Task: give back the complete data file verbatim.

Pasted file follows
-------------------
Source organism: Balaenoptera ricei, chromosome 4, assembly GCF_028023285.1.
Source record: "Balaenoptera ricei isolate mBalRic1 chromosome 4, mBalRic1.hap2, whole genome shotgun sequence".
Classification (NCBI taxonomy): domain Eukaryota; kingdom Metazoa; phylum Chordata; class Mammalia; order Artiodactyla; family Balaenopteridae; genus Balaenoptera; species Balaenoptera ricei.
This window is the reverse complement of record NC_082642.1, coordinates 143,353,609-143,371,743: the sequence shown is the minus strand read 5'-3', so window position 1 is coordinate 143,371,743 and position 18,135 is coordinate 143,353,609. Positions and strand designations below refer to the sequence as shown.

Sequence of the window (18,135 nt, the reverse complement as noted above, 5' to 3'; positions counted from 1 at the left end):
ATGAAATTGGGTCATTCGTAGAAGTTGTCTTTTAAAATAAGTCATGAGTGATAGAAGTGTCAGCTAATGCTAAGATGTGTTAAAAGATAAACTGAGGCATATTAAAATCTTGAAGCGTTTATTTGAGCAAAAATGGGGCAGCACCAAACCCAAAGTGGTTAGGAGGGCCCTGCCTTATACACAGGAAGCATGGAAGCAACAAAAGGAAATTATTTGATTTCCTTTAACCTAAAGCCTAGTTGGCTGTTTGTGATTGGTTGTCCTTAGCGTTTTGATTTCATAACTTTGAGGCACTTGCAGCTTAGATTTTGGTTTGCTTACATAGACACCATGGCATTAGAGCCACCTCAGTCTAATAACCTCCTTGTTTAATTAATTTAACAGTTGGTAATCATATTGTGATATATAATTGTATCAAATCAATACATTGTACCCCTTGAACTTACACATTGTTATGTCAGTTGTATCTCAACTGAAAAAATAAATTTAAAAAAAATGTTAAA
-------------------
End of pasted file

Source organism: Balaenoptera ricei, chromosome 4, assembly GCF_028023285.1.
Source record: "Balaenoptera ricei isolate mBalRic1 chromosome 4, mBalRic1.hap2, whole genome shotgun sequence".
Classification (NCBI taxonomy): domain Eukaryota; kingdom Metazoa; phylum Chordata; class Mammalia; order Artiodactyla; family Balaenopteridae; genus Balaenoptera; species Balaenoptera ricei.
This window is the reverse complement of record NC_082642.1, coordinates 143,353,609-143,371,743: the sequence shown is the minus strand read 5'-3', so window position 1 is coordinate 143,371,743 and position 18,135 is coordinate 143,353,609. Positions and strand designations below refer to the sequence as shown.

Sequence of the window (18,135 nt, the reverse complement as noted above, 5' to 3'; positions counted from 1 at the left end):
ATGAAATTGGGTCATTCGTAGAAGTTGTCTTTTAAAATAAGTCATGAGTGATAGAAGTGTCAGCTAATGCTAAGATGTGTTAAAAGATAAACTGAGGCATATTAAAATCTTGAAGCGTTTATTTGAGCAAAAATGGGGCAGCACCAAACCCAAAGTGGTTAGGAGGGCCCTGCCTTATACACAGGAAGCATGGAAGCAACAAAAGGAAATTATTTGATTTCCTTTAACCTAAAGCCTAGTTGGCTGTTTGTGATTGGTTGTCCTTAGCGTTTTGATTTCATAACTTTGAGGCACTTGCAGCTTAGATTTTGGTTTGCTTACATAGACACCATGGCATTAGAGCCACCTCAGTCTAATAACCTCCTTGTTTAATTAATTTAACAGTTGGTAATCATATTGTGATATATAATTGTATCAAATCAATACATTGTACCCCTTGAACTTACACATTGTTATGTCAGTTGTATCTCAACTGAAAAAATAAATTTAAAAAAAATGTTAAA